The agriculture industry doesn’t just grow crops, it also cultivates important data that helps organizations in the agricultural chain to gain a more wholistic understanding of the potential for harvesting greater quality and quantities of U.S. products.
With smart agriculture data sets, farmers gain precision understanding of every acre in their fields. And further downstream, retailers and technology manufacturers are able to tailor their innovative equipment and services with precision focus and yield-producing inputs.
The Agricultural Digitization “Boom”
Digitization in agriculture has rapidly accelerated over the past decade and the pace of innovation continues to increase. On its own, digital data has some value, but the depth and quality come when a range of data, inputs and technology are combined and easily shared for wide access.
The Dire Need for Data Sharing
According to Forbes.com, manufacturers are moving to pay producers for outcomes. Rebate and subsidy programs are changing to reflect the new expectations placed on the rural economy and food standards. “To comply, it’s important that farmers, producers and input providers demonstrate good stewardship and adherence to the rules. Together, these new conditions require all members of the agricultural and food production sector to have access to a unified data set that is easy to understand and share with stakeholders. Only through such a mechanism can validation and revenue generation be mutually assured.”
However, when it comes to data sharing, there seems to exist a struggle across the agricultural sector due to a lack of standards. With no common understanding of how to represent on-farm practices, new solutions often require farmers to enter their historical data multiple times.
“This is a major source of inefficiency,” says Jack Marck, Managing Director of the Illinois AgTech Accelerator at the University of Illinois. “From the grower to the retailer to the startups that are working across the industry – everyone is struggling due to a lack of standards in data collection which leads to an inability to move that data between systems, which creates significant data entry work for farmers.”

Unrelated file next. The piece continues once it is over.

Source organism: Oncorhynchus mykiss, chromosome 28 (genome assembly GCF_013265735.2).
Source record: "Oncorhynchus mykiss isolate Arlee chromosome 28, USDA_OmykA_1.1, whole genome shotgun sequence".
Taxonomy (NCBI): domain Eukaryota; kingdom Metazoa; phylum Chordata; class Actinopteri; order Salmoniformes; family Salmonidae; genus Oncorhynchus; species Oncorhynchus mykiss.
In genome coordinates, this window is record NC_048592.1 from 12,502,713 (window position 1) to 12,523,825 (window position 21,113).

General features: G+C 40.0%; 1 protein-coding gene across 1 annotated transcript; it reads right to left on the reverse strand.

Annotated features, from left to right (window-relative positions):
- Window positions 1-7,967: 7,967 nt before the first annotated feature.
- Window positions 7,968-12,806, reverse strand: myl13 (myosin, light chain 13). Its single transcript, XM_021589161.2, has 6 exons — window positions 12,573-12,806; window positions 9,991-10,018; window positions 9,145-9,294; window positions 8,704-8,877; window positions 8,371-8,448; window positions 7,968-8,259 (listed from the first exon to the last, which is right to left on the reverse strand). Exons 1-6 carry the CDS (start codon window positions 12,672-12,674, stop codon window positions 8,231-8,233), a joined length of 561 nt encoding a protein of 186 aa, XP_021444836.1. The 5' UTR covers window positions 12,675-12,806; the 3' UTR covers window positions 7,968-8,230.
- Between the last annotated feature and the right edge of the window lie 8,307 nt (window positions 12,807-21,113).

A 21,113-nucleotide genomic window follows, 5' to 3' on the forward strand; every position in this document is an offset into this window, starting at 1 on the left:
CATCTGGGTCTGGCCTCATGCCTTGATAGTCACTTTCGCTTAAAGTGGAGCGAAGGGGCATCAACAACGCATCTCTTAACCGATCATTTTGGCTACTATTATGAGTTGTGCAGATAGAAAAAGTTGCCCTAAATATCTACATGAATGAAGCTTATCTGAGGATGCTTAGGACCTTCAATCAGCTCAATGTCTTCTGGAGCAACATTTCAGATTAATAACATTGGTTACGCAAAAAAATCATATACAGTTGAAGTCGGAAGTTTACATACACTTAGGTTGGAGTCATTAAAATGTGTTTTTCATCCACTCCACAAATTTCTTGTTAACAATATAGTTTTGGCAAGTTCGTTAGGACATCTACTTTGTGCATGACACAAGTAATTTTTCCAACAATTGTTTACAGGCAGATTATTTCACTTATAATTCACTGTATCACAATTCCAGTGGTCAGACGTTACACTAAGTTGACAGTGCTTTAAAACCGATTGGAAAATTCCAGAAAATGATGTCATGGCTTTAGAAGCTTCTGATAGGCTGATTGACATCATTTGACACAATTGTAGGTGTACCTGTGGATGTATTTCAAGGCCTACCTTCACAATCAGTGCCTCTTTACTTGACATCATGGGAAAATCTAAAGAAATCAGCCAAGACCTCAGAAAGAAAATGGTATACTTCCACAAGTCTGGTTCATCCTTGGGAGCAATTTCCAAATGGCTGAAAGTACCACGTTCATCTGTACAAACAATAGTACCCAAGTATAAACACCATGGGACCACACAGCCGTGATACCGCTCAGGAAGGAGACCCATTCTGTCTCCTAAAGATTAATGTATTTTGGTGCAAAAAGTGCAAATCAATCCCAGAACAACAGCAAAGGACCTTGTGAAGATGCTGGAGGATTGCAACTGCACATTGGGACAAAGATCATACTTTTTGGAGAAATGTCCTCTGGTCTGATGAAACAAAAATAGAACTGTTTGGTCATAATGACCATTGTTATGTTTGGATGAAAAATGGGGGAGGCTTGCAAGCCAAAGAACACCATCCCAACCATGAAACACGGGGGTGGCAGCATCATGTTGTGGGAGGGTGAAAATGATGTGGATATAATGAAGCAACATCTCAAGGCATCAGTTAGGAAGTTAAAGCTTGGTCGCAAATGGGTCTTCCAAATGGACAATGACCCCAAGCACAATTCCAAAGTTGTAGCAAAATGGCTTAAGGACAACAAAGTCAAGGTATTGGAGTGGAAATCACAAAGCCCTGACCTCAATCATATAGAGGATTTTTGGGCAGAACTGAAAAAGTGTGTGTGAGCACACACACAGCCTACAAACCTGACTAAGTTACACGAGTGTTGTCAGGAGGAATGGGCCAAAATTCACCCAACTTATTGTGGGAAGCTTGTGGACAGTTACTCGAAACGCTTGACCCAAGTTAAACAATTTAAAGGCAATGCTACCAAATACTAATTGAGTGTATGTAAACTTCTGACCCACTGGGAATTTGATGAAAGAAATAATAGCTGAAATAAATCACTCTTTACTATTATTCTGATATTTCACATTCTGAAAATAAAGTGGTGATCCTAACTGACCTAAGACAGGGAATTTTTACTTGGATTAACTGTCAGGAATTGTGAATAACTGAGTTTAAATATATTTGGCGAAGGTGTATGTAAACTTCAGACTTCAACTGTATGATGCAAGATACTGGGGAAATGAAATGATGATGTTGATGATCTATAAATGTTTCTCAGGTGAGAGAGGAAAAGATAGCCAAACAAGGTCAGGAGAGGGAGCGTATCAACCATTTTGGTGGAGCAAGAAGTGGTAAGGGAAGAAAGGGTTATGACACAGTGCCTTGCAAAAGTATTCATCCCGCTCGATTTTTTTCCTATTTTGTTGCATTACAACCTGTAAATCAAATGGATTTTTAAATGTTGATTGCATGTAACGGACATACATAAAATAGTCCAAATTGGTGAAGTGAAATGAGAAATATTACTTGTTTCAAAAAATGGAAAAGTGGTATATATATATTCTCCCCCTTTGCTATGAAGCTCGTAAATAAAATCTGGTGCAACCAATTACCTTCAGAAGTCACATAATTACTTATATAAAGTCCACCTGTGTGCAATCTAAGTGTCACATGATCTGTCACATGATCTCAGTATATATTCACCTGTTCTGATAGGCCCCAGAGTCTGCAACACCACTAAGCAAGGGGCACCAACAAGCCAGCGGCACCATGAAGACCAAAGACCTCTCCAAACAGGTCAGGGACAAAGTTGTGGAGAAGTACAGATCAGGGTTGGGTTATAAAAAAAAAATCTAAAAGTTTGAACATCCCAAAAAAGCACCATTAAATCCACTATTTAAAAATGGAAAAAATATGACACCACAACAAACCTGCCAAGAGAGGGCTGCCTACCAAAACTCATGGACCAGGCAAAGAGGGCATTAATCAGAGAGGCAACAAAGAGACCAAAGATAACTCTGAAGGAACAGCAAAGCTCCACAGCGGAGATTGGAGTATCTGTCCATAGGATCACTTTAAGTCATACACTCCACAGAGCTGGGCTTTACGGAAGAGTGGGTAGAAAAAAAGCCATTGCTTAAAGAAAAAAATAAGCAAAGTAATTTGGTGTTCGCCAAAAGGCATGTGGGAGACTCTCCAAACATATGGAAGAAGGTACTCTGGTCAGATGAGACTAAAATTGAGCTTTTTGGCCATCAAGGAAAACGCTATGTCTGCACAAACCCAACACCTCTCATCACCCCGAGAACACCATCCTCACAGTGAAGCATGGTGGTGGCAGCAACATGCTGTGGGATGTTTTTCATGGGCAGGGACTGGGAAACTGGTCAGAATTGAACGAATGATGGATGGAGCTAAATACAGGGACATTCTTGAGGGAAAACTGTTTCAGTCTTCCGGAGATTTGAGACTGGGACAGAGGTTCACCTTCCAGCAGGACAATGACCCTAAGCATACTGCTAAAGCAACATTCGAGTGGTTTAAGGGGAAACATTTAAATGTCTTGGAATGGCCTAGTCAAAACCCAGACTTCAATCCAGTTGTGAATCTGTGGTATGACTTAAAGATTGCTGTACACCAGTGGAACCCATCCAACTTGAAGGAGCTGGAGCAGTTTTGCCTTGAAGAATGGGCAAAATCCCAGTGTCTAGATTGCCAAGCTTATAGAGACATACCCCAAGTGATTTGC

Growing Initiatives to Improve Agriculture Data Collaboration
Marck is part of a new initiative being led by IEEE Standard Association (IEEE SA). The group works with innovative technologies such as blockchain-based supply chain management solutions, Al-based digital agronomy, autonomous and semiautonomous machines, and loT/remote sensing solutions which have created an overwhelming amount of information.
The goals of this group are to understand the current state of ag data interoperability (e.g., through workshops and conferences) and recommend best practices and guidelines for increasing collaboration around ag data collection, security, and management. Within these collaborations, IEEE SA will propose standards and certificates for data providers and consumers to accelerate innovation.
“We believe that understanding agricultural supply chain data needs will benefit both small producers and large operations, related suppliers, including hardware and software vendors, as well as academic researchers and data standards developers,” says Marck. “Understanding gaps in data and data infrastructures may also help funding agencies and venture capital firms prioritize new investments in the food supply chain space.”
Continues Marck, “Addressing on-farm data quality at the source by standardizing how that data is stored and managed has significant implications across the value chain from accurately measuring sustainability practices on the farm to increasing supply chain integrity.”
The group, known as the SmartAg Team, is starting small, gathering information from stakeholders to identify current pain points and opportunities as well as examining potential solutions. As the team refines its understanding of the current landscape of problems and solutions, they will focus on platform-level interoperability to facilitate data compatibility and flow between key technologies across on-farm, supply chain, and end use.
“At the end of the day, farmers are already expected to be expert agronomists, mechanics, and meteorologists. It’s unfair that we expect them to be data analysts as well,” says Marck. “We want to not only create common denominators for data, but to create more seamless platforms for data sharing and access. We want to simplify data management for our growers so that they can more easily benefit from digital agronomy tools and the growing opportunities to monetize their data through partnerships across the supply chain.”
Adds Marck, “We’re ready to help our growers tell stories with some really compelling outcomes.”